Making Health Costs & Quality More Transparent:

On Tuesday, I hosted a briefing on Capitol Hill focused on ways Congress can help empower consumers with information that will allow them to make informed decisions when they seek out health care. I am happy to report that lots of folks are interested in making health costs more transparent, and we had over 40 attendees from both Republican and Democratic offices at the event.

The briefing was held in conjunction with David Newman, Executive Director of the Health Care Cost Institute (HCCI). HCCI is a non-partisan organization working on a healthcare cost website that will provide free local healthcare quality and cost data for consumers.Hoffman

As health costs continue to rise, and individuals around the country are losing the coverage they liked due to passage of the Affordable Care Act, I feel it is crucial that consumers have reliable data and cost transparency so we can change the way Americans consume healthcare.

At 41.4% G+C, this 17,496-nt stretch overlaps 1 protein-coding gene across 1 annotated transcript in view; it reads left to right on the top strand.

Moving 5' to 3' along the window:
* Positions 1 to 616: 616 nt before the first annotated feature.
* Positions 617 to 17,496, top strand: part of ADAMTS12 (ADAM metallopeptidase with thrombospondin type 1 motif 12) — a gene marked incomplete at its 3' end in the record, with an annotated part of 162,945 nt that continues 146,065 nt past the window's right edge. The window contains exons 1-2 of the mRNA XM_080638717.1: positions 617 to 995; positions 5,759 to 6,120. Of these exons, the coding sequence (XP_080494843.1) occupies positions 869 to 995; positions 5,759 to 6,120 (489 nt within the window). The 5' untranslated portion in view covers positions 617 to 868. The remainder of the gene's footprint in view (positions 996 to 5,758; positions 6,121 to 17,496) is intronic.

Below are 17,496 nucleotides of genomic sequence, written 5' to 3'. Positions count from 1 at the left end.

Local Business Tour in Hiawatha:

On Wednesday, I had the opportunity to visit local businesses in Hiawatha. My first priority is to listen to the folks from all across Eastern Kansas and take their ideas and counsel to Washington. Thank you to the employees of the Daily Perk, Giggle Girls Cakery, Sister Eats and Treats, and Janelle & Co. for telling me about their business!

To see the Hiawatha World’s report on the tour, click here.

Southeast Kansas Local Business Tour:

On Thursday, State Senator Jake LaTurner joined me on a local business tour in Southeast Kansas. We stopped by ProMotion Physical Therapy and 24Hour Fitness in Cherryvale, Team Threads and Evan’s Drug in Columbus, and Belleview Brewing and Eye Scream Labs in Galena. We heard directly from business owners and employees about what we can do to help them out from Washington, and make life easier.

To watch KODE/KSN’s coverage of the tour, click here.

Around the District: Leavenworth, Atchison, Parsons, Sabetha:

On Monday, I toured Zephyr Products, Inc. in Leavenworth.